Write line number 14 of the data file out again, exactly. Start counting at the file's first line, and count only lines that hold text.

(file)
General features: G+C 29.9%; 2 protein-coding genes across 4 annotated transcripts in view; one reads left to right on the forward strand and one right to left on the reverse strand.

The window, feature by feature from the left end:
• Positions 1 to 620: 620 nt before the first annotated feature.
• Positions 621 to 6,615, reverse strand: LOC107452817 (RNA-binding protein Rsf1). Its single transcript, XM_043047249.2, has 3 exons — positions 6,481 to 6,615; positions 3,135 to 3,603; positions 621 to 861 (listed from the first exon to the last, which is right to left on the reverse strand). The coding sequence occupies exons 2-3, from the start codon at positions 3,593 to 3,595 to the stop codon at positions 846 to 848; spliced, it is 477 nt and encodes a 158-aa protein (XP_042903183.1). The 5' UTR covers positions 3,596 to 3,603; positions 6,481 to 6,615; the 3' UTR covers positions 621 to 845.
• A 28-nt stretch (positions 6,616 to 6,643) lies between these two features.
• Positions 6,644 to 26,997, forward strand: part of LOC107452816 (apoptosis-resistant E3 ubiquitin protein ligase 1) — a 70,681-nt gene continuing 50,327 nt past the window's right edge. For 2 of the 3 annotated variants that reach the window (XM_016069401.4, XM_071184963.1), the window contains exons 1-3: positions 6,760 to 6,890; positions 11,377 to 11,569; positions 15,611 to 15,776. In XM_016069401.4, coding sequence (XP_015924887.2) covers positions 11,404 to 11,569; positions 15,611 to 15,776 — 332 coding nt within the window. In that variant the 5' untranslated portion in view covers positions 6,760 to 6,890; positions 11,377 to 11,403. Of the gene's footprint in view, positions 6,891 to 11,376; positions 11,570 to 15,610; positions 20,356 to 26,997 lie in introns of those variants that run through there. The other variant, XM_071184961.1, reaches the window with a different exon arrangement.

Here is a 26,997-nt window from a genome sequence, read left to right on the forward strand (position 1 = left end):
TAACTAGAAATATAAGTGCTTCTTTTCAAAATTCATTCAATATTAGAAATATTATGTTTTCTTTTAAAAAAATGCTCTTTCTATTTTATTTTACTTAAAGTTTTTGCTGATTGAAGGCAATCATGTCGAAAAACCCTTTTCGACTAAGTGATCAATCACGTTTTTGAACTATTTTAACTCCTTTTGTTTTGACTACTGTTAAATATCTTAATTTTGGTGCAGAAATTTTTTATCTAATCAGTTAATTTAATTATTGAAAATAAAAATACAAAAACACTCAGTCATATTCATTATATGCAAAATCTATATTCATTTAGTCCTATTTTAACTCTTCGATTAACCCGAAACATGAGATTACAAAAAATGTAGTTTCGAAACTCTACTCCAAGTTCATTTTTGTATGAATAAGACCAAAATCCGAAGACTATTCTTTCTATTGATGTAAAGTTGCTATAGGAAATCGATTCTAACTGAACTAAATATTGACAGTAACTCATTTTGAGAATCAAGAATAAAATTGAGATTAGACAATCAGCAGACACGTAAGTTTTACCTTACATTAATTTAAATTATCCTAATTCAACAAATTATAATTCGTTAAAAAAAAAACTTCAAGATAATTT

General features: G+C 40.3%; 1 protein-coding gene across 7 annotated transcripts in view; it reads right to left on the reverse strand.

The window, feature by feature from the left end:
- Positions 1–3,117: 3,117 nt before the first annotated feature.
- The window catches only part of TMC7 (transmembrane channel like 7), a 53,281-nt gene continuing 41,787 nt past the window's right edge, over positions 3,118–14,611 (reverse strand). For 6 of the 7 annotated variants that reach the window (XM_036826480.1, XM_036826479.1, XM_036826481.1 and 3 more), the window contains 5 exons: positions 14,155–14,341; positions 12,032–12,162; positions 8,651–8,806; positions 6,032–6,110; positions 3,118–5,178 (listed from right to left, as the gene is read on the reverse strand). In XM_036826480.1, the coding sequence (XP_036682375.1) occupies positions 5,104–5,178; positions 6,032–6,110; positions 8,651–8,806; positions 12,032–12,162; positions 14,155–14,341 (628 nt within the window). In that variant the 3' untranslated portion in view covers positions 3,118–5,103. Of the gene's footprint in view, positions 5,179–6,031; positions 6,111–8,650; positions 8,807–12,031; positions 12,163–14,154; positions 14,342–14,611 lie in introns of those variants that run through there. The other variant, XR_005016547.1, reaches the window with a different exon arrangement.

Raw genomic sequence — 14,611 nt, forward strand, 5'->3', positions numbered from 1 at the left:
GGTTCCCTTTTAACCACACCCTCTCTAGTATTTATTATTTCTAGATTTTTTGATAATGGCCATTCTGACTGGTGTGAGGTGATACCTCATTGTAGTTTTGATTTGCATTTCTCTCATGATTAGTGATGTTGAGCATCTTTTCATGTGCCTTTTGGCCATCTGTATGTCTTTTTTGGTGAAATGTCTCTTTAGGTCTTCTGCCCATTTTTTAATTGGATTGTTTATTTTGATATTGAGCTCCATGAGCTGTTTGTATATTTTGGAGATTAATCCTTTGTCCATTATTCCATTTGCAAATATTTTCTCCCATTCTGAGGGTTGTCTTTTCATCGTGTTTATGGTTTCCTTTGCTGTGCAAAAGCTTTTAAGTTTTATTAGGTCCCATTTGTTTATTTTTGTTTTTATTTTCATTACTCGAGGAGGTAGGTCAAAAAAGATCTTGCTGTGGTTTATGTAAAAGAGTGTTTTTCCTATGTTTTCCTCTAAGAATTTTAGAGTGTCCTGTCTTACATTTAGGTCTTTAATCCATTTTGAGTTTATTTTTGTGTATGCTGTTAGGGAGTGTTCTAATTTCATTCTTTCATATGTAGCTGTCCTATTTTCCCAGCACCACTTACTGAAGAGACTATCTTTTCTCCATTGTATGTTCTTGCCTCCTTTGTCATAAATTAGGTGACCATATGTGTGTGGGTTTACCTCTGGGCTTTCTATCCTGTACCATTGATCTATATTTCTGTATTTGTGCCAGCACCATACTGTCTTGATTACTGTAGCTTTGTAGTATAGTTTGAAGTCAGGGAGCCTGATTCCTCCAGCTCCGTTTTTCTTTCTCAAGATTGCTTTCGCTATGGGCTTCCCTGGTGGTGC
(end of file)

GGTTCCCTTTTAACCACACCCTCTCTAGTATTTATTATTTCTAGATTTTTTGATAATGGCCATTCTGACTGGTGTGAGGTGATACCTCATTGTAGTTTTGATTTGCATTTCTCTCATGATTAGTGATGTTGAGCATCTTTTCATGTGCCTTTTGGCCATCTGTATGTCTTTTTTGGTGAAATGTCTCTTTAGGTCTTCTGCCCATTTTTTAATTGGATTGTTTATTTTGATATTGAGCTCCATGAGCTGTTTGTATATTTTGGAGATTAATCCTTTGTCCATTATTCCATTTGCAAATATTTTCTCCCATTCTGAGGGTTGTCTTTTCATCGTGTTTATGGTTTCCTTTGCTGTGCAAAAGCTTTTAAGTTTTATTAGGTCCCATTTGTTTATTTTTGTTTTTATTTTCATTACTCGAGGAGGTAGGTCAAAAAAGATCTTGCTGTGGTTTATGTAAAAGAGTGTTTTTCCTATGTTTTCCTCTAAGAATTTTAGAGTGTCCTGTCTTACATTTAGGTCTTTAATCCATTTTGAGTTTATTTTTGTGTATGCTGTTAGGGAGTGTTCTAATTTCATTCTTTCATATGTAGCTGTCCTATTTTCCCAGCACCACTTACTGAAGAGACTATCTTTTCTCCATTGTATGTTCTTGCCTCCTTTGTCATAAATTAGGTGACCATATGTGTGTGGGTTTACCTCTGGGCTTTCTATCCTGTACCATTGATCTATATTTCTGTATTTGTGCCAGCACCATACTGTCTTGATTACTGTAGCTTTGTAGTATAGTTTGAAGTCAGGGAGCCTGATTCCTCCAGCTCCGTTTTTCTTTCTCAAGATTGCTTTCGCTATGGGCTTCCCTGGTGGTGC